\begin{align*}S = \left \{s_1 = a_1, s_2 = a_1 + a_2 ,\ldots , s_n = \sum_{i=1}^n a_n , \ldots\right \} \end{align*}

Then the limit of this sequence is called the sum:

\begin{align*}\sum_{i=1}^\infty a_n : = limit S\end{align*}

More simply-put, an infinite series is just a summation with an infinite number of terms. This can be illustrated with the nice geometric proof that Zeno’s Sum is \begin{align*}1\end{align*}:

\begin{align*} \sum_{i=1}^\infty \left ( \frac{1}{2} \right ) ^ n = 1\end{align*}

PROCESS/PRODUCTS

One absolutely indispensible piece of knowledge with regard to series is the ability to quickly recognize and find the sum of a geometric series. In order to give students this ability, the following may be fruitful:

Have students put away all of their materials and listen closely so that they understand every step of what follows. Tell them they will have to do this on their own in a minute, without anything on the board, so they should ask questions if they have any. Then show them the general geometric series:

\begin{align*}\sum_{n=1}^\infty r ^ n = r + r ^ 2 + r ^ 3 + \ldots + r ^ n + \ldots \end{align*}

and ask them to think of a way to solve this. Then explain that there is a very nice little trick that begins with setting the sum equal to some number, say, \begin{align*}S\end{align*}:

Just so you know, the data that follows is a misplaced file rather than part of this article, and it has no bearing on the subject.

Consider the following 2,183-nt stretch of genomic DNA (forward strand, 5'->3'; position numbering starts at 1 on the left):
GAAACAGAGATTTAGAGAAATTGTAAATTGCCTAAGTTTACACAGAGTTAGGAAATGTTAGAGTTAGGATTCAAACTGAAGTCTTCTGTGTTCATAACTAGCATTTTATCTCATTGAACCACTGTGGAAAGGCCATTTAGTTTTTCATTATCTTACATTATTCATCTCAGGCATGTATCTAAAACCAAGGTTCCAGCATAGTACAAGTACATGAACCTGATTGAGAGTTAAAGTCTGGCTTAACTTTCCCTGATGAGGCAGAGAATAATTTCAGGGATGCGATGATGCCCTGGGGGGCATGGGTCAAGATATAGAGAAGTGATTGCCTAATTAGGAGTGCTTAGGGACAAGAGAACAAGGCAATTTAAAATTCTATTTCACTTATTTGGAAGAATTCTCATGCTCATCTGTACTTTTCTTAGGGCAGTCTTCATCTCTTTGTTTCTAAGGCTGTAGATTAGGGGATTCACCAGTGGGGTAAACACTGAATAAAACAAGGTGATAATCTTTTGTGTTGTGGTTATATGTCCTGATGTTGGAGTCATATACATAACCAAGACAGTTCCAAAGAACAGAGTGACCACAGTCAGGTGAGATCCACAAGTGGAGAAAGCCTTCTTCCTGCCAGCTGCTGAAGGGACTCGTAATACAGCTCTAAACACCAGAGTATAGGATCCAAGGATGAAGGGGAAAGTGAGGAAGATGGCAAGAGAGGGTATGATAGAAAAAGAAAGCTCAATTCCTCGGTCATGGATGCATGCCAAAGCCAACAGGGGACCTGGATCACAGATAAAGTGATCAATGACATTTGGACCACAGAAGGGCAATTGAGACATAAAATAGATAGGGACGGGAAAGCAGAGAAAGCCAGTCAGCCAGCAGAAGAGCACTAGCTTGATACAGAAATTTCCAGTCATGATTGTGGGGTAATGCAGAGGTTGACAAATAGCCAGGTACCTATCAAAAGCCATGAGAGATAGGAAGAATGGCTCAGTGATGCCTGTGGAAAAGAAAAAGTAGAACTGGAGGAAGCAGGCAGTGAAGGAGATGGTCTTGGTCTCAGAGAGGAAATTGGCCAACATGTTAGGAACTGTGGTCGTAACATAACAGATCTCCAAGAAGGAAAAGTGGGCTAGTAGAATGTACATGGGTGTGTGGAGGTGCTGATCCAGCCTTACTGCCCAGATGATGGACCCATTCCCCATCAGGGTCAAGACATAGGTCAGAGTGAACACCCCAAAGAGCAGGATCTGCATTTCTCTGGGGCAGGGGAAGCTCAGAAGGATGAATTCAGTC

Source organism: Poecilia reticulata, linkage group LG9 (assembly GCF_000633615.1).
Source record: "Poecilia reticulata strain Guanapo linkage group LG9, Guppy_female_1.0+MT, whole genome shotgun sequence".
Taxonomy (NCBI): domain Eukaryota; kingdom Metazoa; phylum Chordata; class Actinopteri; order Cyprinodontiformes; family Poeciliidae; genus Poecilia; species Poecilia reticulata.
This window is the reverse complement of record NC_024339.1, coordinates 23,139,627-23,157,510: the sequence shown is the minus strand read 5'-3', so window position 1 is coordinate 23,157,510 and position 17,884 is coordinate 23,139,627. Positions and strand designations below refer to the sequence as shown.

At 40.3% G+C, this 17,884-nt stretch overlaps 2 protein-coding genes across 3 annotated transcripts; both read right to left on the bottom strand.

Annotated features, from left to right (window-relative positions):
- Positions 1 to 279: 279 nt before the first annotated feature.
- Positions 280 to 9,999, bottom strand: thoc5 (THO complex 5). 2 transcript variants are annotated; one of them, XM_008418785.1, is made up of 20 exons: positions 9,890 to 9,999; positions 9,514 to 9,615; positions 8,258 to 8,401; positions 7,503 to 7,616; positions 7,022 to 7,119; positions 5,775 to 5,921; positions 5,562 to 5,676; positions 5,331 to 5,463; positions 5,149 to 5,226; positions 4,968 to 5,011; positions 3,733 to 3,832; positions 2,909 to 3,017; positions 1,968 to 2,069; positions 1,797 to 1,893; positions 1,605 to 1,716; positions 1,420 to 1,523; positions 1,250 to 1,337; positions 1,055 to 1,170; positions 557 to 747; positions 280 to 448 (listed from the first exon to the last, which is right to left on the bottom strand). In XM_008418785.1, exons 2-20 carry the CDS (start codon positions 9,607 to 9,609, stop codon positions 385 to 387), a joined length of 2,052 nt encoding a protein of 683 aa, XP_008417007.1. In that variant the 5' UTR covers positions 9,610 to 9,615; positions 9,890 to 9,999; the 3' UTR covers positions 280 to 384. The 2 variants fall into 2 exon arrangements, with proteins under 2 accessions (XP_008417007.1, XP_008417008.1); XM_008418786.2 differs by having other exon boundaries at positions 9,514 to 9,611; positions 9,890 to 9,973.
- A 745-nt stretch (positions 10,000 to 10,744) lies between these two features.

\begin{align*}S = r + r ^ 2 + r ^ 3 + \ldots + r ^ n + \ldots\end{align*}

And consider multiplying this equation by the number \begin{align*}r\end{align*}:

\begin{align*} r S = r ^ 2 + r ^ 3 + r ^ 4 + \ldots + r ^ {n + 1} + \ldots \end{align*}

Then we can subtract these:

\begin{align*} S & = r + r ^ 2 + r ^ 3 + \ldots + r ^ n + \ldots \\ -rS & = - r ^ 2 - r ^ 3 - r ^ 4 - \ldots - r ^ {n+1} - \ldots \end{align*}

and we see that every term will cancel except for the very first r:

\begin{align*}S & = \cancel {r + r ^ 2 + r ^ 3 + \ldots + r ^ n + \ldots} \\ -rS & = \cancel{- r ^ 2 - r ^ 3 - r ^ 4 - \ldots - r ^ {n + 1}} - \ldots \end{align*}

to give that:

\begin{align*}S - rS = r\end{align*}

which is readily solved for \begin{align*}S\end{align*}:

\begin{align*}S = \frac{r}{1 - r}\end{align*}